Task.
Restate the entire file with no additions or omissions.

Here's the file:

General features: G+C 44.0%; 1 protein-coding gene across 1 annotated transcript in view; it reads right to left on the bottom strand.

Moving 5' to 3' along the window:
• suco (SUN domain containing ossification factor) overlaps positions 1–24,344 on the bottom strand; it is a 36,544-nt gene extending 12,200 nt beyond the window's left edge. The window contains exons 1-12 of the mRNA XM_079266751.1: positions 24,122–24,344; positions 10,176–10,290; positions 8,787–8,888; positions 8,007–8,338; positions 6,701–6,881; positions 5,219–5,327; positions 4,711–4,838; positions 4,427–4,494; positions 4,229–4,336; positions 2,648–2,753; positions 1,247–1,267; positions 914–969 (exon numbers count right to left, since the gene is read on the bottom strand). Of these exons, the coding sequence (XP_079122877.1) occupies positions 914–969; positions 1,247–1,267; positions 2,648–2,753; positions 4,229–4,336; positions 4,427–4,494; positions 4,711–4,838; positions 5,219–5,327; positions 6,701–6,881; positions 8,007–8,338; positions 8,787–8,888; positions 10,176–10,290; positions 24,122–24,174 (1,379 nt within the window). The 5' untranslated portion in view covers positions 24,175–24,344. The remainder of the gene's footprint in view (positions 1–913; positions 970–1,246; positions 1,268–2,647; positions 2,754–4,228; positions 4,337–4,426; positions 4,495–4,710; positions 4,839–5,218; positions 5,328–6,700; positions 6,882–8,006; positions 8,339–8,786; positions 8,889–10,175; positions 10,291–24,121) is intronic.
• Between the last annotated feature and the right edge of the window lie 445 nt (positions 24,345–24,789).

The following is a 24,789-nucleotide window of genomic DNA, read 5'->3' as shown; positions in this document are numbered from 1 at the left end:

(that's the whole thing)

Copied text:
General features: G+C 44.0%; 1 protein-coding gene across 1 annotated transcript in view; it reads right to left on the bottom strand.

Moving 5' to 3' along the window:
• suco (SUN domain containing ossification factor) overlaps positions 1–24,344 on the bottom strand; it is a 36,544-nt gene extending 12,200 nt beyond the window's left edge. The window contains exons 1-12 of the mRNA XM_079266751.1: positions 24,122–24,344; positions 10,176–10,290; positions 8,787–8,888; positions 8,007–8,338; positions 6,701–6,881; positions 5,219–5,327; positions 4,711–4,838; positions 4,427–4,494; positions 4,229–4,336; positions 2,648–2,753; positions 1,247–1,267; positions 914–969 (exon numbers count right to left, since the gene is read on the bottom strand). Of these exons, the coding sequence (XP_079122877.1) occupies positions 914–969; positions 1,247–1,267; positions 2,648–2,753; positions 4,229–4,336; positions 4,427–4,494; positions 4,711–4,838; positions 5,219–5,327; positions 6,701–6,881; positions 8,007–8,338; positions 8,787–8,888; positions 10,176–10,290; positions 24,122–24,174 (1,379 nt within the window). The 5' untranslated portion in view covers positions 24,175–24,344. The remainder of the gene's footprint in view (positions 1–913; positions 970–1,246; positions 1,268–2,647; positions 2,754–4,228; positions 4,337–4,426; positions 4,495–4,710; positions 4,839–5,218; positions 5,328–6,700; positions 6,882–8,006; positions 8,339–8,786; positions 8,889–10,175; positions 10,291–24,121) is intronic.
• Between the last annotated feature and the right edge of the window lie 445 nt (positions 24,345–24,789).

The following is a 24,789-nucleotide window of genomic DNA, read 5'->3' as shown; positions in this document are numbered from 1 at the left end: